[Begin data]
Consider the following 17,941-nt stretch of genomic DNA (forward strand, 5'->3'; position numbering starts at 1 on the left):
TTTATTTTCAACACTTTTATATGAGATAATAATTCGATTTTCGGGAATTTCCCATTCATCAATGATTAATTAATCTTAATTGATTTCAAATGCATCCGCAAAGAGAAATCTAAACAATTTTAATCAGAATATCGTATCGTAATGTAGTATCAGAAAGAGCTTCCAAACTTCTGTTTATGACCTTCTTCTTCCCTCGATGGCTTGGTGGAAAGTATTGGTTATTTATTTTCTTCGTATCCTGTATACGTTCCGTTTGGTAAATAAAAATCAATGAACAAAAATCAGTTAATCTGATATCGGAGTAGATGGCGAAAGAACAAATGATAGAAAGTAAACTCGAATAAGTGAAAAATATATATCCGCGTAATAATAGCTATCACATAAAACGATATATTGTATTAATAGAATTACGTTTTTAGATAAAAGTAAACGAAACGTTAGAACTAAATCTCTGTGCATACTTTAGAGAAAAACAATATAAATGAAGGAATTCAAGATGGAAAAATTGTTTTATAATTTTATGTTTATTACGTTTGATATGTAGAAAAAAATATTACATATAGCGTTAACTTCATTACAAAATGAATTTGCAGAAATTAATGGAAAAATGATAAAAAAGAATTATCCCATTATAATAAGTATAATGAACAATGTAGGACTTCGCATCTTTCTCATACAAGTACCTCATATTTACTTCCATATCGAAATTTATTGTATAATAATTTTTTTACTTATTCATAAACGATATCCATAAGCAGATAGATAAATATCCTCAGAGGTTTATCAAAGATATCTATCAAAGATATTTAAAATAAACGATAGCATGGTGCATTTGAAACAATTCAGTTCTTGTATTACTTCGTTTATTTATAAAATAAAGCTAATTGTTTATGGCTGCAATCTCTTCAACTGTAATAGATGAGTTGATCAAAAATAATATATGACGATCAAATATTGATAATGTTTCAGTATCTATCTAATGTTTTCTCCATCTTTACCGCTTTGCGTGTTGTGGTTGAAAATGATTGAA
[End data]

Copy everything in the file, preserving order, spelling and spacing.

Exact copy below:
Consider the following 17,941-nt stretch of genomic DNA (forward strand, 5'->3'; position numbering starts at 1 on the left):
TTTATTTTCAACACTTTTATATGAGATAATAATTCGATTTTCGGGAATTTCCCATTCATCAATGATTAATTAATCTTAATTGATTTCAAATGCATCCGCAAAGAGAAATCTAAACAATTTTAATCAGAATATCGTATCGTAATGTAGTATCAGAAAGAGCTTCCAAACTTCTGTTTATGACCTTCTTCTTCCCTCGATGGCTTGGTGGAAAGTATTGGTTATTTATTTTCTTCGTATCCTGTATACGTTCCGTTTGGTAAATAAAAATCAATGAACAAAAATCAGTTAATCTGATATCGGAGTAGATGGCGAAAGAACAAATGATAGAAAGTAAACTCGAATAAGTGAAAAATATATATCCGCGTAATAATAGCTATCACATAAAACGATATATTGTATTAATAGAATTACGTTTTTAGATAAAAGTAAACGAAACGTTAGAACTAAATCTCTGTGCATACTTTAGAGAAAAACAATATAAATGAAGGAATTCAAGATGGAAAAATTGTTTTATAATTTTATGTTTATTACGTTTGATATGTAGAAAAAAATATTACATATAGCGTTAACTTCATTACAAAATGAATTTGCAGAAATTAATGGAAAAATGATAAAAAAGAATTATCCCATTATAATAAGTATAATGAACAATGTAGGACTTCGCATCTTTCTCATACAAGTACCTCATATTTACTTCCATATCGAAATTTATTGTATAATAATTTTTTTACTTATTCATAAACGATATCCATAAGCAGATAGATAAATATCCTCAGAGGTTTATCAAAGATATCTATCAAAGATATTTAAAATAAACGATAGCATGGTGCATTTGAAACAATTCAGTTCTTGTATTACTTCGTTTATTTATAAAATAAAGCTAATTGTTTATGGCTGCAATCTCTTCAACTGTAATAGATGAGTTGATCAAAAATAATATATGACGATCAAATATTGATAATGTTTCAGTATCTATCTAATGTTTTCTCCATCTTTACCGCTTTGCGTGTTGTGGTTGAAAATGATTGAA